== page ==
Loans for house purchase at highest level since 2009

New figures show net mortgage lending rose by €964m or 1.3% in the year to November

Loans for house purchase were at their highest since 2009 last year, according to new figures published by the Central Bank.

The data show net mortgage lending rose by €964 million or 1.3 per cent in the year to November with net growth of €131 million in that month alone.

Commenting on the latest figures, Brokers Ireland, which represents 1,250 firms, said the data does not tally with the reality experienced by consumers.

Rachel McGovern, director of financial services at the organisation, said the Banking and Payments Federation Ireland (BPFI) figures for the third quarter showed actual mortgage drawdowns, as opposed to approvals, at 8,727 for the quarter, to a value of €1.985 million, bringing lending for house purchase to €5.093 million for the first nine months of 2018.


“This would indicate that while the situation with mortgages is steadily improving it is still a long way off what could be considered the norm,” said Ms McGovern.

Under review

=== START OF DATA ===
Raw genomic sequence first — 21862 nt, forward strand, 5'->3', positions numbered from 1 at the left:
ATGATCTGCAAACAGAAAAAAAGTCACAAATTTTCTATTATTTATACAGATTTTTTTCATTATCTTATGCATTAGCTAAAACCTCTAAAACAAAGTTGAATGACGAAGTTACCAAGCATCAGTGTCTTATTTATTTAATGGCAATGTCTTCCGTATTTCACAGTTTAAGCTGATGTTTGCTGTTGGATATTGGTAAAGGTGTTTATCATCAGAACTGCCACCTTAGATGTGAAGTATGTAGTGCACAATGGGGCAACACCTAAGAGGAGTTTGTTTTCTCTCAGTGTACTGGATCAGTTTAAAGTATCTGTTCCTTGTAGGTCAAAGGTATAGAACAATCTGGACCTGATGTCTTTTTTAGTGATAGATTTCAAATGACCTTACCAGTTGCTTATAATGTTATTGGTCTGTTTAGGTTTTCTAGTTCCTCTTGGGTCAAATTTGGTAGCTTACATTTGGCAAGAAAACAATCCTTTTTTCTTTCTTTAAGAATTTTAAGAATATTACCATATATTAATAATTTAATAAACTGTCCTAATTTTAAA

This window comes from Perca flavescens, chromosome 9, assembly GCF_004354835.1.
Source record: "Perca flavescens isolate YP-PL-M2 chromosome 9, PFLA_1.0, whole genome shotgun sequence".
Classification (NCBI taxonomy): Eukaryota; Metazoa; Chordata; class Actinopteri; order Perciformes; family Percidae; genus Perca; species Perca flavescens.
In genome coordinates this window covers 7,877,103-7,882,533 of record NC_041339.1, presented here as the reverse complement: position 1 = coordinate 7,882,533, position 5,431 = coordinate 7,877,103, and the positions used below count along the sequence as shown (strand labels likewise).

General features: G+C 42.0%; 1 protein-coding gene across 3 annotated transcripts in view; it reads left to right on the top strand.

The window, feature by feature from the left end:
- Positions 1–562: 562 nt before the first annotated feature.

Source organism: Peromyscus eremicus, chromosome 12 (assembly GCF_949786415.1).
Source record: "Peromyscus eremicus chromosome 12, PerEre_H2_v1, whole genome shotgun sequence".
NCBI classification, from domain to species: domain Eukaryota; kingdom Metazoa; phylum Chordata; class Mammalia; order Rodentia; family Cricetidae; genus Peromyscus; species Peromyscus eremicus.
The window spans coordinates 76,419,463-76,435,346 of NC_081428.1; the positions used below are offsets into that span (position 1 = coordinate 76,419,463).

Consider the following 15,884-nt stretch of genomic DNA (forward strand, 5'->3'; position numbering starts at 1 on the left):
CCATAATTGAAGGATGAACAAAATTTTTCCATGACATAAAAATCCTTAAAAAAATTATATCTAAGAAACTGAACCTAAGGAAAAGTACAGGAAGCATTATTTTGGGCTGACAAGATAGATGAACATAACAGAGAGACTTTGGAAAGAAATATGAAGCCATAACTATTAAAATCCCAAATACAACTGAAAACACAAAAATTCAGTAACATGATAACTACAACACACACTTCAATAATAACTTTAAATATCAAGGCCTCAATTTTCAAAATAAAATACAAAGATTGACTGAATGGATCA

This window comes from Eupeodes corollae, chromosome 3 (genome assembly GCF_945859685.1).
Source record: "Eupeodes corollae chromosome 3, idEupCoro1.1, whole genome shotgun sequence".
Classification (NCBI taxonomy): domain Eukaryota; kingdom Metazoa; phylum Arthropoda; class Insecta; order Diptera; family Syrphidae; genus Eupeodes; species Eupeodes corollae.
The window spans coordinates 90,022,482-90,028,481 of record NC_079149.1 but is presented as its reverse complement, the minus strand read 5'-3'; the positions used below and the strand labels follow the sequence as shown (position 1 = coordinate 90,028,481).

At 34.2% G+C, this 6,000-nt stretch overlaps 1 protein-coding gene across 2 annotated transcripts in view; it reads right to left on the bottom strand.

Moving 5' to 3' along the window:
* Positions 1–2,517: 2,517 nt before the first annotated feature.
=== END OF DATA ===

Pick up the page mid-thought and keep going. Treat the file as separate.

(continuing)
“On that basis we can expect that mortgage lending for house purchase will come in way under the €10 billion figure for the year,” she added.

The rise in mortgage loans comes as total loans to households fell 1.1 per cent in the year to the end of November, according to the Central Bank figures.

Net consumer lending totalled €22 million during the month with new lending exceeding repayments by €233 million on an annual basis.

Net lending for other purposes, such as education, was negative during the month under review.

Deposits from households were €4.6 billion higher than withdrawals over the year at 4.7 per cent, the largest annual growth rate seen since 2008.

Irish households continued to be net funders of the banking system with banks holding €12.3 billion more in household deposits than loans at the end of November, with the loan-to-deposit ratio standing at 0.88.

Annual growth in total bank lending remained negative, with a decline in lending of 0.2 per cent in the year, the data shows.

Charlie Taylor

Charlie Taylor

Charlie Taylor is a former Irish Times business journalist